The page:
The principle that all Internet content should be treated equally as it flows through cables and pipes to consumers looks all but dead.
Companies like Disney, Google or Netflix will be allowed to pay Internet service providers like Comcast and Verizon for special, faster lanes to send video and other content to their customers under new rules to be proposed by the Federal Communications Commission, the agency said on Wednesday.
The proposed rules are a turnaround for the agency on what is known as net neutrality — the idea that Internet users should have equal ability to see any legal content they choose, and that no providers of legal content should be discriminated against in providing their offerings to consumers.
The proposal comes three months after a federal appeals court struck down, for the second time, agency rules intended to guarantee a free and open Internet.
The rules could radically reshape how Internet content is delivered to consumers. For example, if a gaming company cannot afford the fast track to players, customers could lose interest and its product could fail.
The rules are also likely to eventually raise prices as the likes of Disney and Netflix pass on to customers whatever they pay for the speedier lanes, which are the digital equivalent of an uncongested car pool lane on a busy freeway.
Consumer groups immediately attacked the proposal, saying that not only would costs rise, but that big, rich companies with the money to pay large fees to Internet service providers would be favored over small start-ups with innovative business models — stifling the birth of the next Facebook or Twitter.
“If it goes forward, this capitulation will represent Washington at its worst,” said Todd O’Boyle, program director of Common Cause’s Media and Democracy Reform Initiative. “Americans were promised, and deserve, an Internet that is free of toll roads, fast lanes and censorship — corporate or governmental.”
If the new rules deliver anything less, he added, “that would be a betrayal.”
Broadband companies have pushed for the right to build special lanes. Verizon said during appeals court arguments that if it could make those kinds of deals, it would.
F.C.C. officials defended the proposal, saying the rules would still protect an open Internet because the agency would evaluate on a case-by-case basis whether particular charges by Internet service providers were fair to consumers and allowed for adequate competition.
The providers would have to disclose how they treat all Internet traffic and on what terms they offer more rapid lanes, and would be required to act “in a commercially reasonable manner,” agency officials said. That standard would be fleshed out as the agency seeks public comment.
The proposed rules will also require Internet service providers to disclose whether in assigning faster lanes, they have favored their affiliated companies that provide content. That could have significant implications for Comcast, the nation’s largest provider of high-speed Internet service, because it owns NBCUniversal.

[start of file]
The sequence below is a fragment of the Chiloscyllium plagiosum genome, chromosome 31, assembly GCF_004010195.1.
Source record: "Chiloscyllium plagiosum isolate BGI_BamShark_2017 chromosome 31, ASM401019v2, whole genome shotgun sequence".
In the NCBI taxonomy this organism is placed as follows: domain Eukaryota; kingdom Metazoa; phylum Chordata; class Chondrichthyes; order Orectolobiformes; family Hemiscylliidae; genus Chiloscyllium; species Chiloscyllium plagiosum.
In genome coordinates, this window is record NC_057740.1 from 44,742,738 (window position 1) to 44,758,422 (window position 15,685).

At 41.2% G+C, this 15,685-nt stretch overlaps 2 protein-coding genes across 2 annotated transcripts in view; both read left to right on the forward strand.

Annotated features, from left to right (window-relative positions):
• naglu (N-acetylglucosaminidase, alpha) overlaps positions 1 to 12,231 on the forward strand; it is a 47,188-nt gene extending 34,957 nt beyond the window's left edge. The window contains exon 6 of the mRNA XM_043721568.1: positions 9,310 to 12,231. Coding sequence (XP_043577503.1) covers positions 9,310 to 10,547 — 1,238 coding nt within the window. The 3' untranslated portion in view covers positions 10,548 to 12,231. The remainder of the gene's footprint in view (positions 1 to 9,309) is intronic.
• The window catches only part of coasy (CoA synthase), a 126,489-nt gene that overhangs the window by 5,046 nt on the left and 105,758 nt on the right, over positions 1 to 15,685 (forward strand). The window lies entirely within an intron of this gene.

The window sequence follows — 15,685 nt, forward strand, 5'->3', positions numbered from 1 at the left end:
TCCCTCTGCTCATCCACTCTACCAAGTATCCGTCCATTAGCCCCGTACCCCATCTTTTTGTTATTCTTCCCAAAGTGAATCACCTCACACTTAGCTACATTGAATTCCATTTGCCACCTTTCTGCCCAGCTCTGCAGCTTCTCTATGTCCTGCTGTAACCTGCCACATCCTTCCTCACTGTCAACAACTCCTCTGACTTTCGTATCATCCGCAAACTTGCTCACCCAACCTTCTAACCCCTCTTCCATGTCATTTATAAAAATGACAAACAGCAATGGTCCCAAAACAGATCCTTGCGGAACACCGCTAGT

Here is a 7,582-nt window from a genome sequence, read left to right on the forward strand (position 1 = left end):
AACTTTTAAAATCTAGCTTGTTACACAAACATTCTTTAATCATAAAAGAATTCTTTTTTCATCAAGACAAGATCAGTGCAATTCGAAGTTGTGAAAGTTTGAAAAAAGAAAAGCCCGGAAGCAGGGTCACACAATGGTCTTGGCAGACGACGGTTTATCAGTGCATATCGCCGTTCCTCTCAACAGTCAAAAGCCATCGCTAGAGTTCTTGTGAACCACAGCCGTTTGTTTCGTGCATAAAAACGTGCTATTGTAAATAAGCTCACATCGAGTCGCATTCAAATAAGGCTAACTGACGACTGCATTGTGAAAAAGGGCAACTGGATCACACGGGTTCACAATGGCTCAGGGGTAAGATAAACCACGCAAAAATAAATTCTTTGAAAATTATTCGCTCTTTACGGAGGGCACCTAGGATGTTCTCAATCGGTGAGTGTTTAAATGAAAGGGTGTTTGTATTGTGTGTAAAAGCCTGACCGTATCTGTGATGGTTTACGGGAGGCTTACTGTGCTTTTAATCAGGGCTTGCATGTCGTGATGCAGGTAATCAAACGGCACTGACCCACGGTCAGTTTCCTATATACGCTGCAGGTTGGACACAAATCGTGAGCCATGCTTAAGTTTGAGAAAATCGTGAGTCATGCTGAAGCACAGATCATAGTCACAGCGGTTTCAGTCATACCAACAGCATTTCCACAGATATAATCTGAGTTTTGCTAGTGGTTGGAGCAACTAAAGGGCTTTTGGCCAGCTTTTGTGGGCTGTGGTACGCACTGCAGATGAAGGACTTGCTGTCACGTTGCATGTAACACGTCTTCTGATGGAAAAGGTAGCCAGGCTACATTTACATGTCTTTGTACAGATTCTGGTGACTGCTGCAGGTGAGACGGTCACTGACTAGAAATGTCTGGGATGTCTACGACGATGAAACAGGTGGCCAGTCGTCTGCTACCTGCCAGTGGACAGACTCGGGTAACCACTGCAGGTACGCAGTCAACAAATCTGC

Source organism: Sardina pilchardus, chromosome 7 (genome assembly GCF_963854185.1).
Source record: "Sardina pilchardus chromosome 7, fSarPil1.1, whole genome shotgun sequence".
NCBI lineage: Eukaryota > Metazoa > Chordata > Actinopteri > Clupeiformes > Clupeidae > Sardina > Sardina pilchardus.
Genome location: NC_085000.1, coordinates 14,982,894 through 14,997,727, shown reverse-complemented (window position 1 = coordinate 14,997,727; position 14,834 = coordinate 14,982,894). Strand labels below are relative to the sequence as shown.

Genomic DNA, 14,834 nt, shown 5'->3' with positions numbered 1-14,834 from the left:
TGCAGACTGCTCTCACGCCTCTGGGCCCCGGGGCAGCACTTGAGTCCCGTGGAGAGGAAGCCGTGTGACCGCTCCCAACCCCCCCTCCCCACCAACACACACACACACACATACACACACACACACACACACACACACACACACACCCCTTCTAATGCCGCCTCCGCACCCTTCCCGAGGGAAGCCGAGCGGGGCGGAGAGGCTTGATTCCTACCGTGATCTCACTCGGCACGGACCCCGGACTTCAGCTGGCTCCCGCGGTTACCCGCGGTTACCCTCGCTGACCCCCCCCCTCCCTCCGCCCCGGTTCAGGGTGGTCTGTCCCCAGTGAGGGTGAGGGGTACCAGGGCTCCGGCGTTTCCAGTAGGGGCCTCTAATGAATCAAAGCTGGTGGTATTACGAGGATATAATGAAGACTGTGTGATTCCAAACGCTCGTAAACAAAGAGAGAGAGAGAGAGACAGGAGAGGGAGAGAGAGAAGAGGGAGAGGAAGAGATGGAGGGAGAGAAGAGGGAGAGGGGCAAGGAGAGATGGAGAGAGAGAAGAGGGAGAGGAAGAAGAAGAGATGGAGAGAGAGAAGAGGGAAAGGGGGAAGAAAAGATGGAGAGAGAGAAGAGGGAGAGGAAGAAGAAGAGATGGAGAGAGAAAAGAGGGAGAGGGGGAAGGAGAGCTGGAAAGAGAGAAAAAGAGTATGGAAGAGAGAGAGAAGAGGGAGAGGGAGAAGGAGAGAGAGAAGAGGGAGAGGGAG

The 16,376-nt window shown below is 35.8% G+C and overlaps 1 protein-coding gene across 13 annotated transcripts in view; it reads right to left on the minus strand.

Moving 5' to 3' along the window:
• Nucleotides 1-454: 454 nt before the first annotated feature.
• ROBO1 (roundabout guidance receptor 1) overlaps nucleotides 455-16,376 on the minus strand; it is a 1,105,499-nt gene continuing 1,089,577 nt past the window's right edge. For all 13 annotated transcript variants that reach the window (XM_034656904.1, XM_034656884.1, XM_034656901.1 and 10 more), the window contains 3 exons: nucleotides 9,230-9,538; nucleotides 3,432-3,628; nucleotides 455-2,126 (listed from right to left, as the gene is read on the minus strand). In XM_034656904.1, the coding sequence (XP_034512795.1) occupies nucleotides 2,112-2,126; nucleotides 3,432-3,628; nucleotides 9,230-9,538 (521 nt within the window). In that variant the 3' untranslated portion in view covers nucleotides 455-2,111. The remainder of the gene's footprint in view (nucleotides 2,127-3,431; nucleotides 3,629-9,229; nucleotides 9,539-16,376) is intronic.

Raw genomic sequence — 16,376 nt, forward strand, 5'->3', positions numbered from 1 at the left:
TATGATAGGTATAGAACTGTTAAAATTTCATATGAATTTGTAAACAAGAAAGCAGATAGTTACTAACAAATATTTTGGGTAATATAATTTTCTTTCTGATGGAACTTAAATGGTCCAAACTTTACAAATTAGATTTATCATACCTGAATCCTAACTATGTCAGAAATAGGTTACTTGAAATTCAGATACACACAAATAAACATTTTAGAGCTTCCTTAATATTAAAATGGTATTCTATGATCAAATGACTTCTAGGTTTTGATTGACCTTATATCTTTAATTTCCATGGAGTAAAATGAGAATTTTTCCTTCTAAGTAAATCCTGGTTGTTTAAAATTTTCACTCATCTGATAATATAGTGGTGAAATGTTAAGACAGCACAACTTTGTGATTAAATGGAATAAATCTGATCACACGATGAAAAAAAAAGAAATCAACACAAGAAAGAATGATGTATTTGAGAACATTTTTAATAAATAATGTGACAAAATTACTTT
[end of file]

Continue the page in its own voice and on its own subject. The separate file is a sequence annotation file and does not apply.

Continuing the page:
Also, Comcast is asking for government permission to take over Time Warner Cable, the third-largest broadband provider, and opponents of the merger say that expanding its reach as a broadband company will give Comcast more incentive to favor its own content over that of unaffiliated programmers.
Tom Wheeler, the F.C.C.’s chairman, has signaled for months that the federal appeals court decision striking down the earlier rules could force the commission to loosen its definitions of what constitutes an open Internet.
Those earlier rules effectively barred Internet service providers from making deals with services like Amazon or Netflix to allow those companies to pay to stream their products to viewers through a faster, express lane on the web. The court said that because the Internet is not considered a utility under federal law, it was not subject to that sort of regulation.
Opponents of the new proposed rules said they appeared to be full of holes, particularly in seeking to impose the “commercially reasonable” standard.
“The very essence of a ‘commercial reasonableness’ standard is discrimination,” Michael Weinberg, a vice president at Public Knowledge, a consumer advocacy group, said in a statement. “And the core of net neutrality is nondiscrimination.”
He added that the commission and courts had acknowledged that it could be commercially reasonable for a broadband provider to charge a content company higher rates for access to consumers because that company’s service was competitively threatening.
“This standard allows Internet service providers to impose a new price of entry for innovation on the Internet,” Mr. Weinberg said.
Consumers can pay Internet service providers for a higher-speed Internet connection. But whatever speed they choose, under the new rules, they might get some content faster, depending on what the content provider has paid for.
The fight over net neutrality has gone on for at least a decade, and is likely to continue at least until the F.C.C. settles on new rules. Each of the last two times the agency has written rules, one of the Internet service providers has taken it to court to have the rules invalidated.
If anything, lobbying over the details of the new net neutrality standard is likely to increase now that the federal court has provided a framework for the F.C.C. to work from as it fills in the specifics of its regulatory authority.
The proposed rules, drafted by Mr. Wheeler and his staff, will be circulated to the agency’s other four commissioners beginning on Thursday and will be released for public comment on May 15. They are likely to be put to a vote by the full commission by the end of the year.
News of the F.C.C. proposal was first reported online by The Wall Street Journal.
By Edward Wyatt